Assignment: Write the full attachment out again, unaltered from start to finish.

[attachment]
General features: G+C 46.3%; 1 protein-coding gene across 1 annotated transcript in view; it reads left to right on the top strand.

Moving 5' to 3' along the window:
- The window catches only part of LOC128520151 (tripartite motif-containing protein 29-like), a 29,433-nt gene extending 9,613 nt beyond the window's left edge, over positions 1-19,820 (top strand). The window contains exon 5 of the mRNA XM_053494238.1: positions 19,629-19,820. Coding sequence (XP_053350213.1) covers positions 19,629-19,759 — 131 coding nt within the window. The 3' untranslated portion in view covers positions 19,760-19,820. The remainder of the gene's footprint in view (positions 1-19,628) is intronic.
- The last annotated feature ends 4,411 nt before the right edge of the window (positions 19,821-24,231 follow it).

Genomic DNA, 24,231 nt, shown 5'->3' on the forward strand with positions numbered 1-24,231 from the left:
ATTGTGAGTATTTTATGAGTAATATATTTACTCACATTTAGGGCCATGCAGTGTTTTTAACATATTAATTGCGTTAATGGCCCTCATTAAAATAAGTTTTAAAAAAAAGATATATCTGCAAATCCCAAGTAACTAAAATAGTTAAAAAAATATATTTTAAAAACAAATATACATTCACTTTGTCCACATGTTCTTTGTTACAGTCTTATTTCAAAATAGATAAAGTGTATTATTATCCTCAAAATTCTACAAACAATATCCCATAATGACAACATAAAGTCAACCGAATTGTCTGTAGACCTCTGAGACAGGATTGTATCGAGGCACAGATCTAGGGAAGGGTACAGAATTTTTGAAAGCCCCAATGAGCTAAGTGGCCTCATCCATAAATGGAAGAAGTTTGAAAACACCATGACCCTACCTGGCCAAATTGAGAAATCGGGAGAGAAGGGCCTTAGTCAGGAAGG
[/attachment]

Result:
General features: G+C 46.3%; 1 protein-coding gene across 1 annotated transcript in view; it reads left to right on the top strand.

Moving 5' to 3' along the window:
- The window catches only part of LOC128520151 (tripartite motif-containing protein 29-like), a 29,433-nt gene extending 9,613 nt beyond the window's left edge, over positions 1-19,820 (top strand). The window contains exon 5 of the mRNA XM_053494238.1: positions 19,629-19,820. Coding sequence (XP_053350213.1) covers positions 19,629-19,759 — 131 coding nt within the window. The 3' untranslated portion in view covers positions 19,760-19,820. The remainder of the gene's footprint in view (positions 1-19,628) is intronic.
- The last annotated feature ends 4,411 nt before the right edge of the window (positions 19,821-24,231 follow it).

Genomic DNA, 24,231 nt, shown 5'->3' on the forward strand with positions numbered 1-24,231 from the left:
ATTGTGAGTATTTTATGAGTAATATATTTACTCACATTTAGGGCCATGCAGTGTTTTTAACATATTAATTGCGTTAATGGCCCTCATTAAAATAAGTTTTAAAAAAAAGATATATCTGCAAATCCCAAGTAACTAAAATAGTTAAAAAAATATATTTTAAAAACAAATATACATTCACTTTGTCCACATGTTCTTTGTTACAGTCTTATTTCAAAATAGATAAAGTGTATTATTATCCTCAAAATTCTACAAACAATATCCCATAATGACAACATAAAGTCAACCGAATTGTCTGTAGACCTCTGAGACAGGATTGTATCGAGGCACAGATCTAGGGAAGGGTACAGAATTTTTGAAAGCCCCAATGAGCTAAGTGGCCTCATCCATAAATGGAAGAAGTTTGAAAACACCATGACCCTACCTGGCCAAATTGAGAAATCGGGAGAGAAGGGCCTTAGTCAGGAAGG